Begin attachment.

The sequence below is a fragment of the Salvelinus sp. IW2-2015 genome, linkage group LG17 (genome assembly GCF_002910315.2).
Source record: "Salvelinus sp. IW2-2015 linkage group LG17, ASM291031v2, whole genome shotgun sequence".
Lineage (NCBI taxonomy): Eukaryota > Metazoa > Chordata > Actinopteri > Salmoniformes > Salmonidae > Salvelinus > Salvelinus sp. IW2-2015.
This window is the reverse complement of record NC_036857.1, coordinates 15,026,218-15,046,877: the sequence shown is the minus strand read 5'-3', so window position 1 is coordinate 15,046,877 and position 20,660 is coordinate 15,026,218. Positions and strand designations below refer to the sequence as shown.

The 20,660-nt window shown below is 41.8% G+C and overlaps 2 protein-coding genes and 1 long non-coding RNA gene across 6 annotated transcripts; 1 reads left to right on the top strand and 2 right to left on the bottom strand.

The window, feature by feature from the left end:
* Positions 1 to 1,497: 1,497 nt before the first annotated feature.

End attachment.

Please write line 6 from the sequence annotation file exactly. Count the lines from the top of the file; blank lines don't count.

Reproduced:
The window, feature by feature from the left end: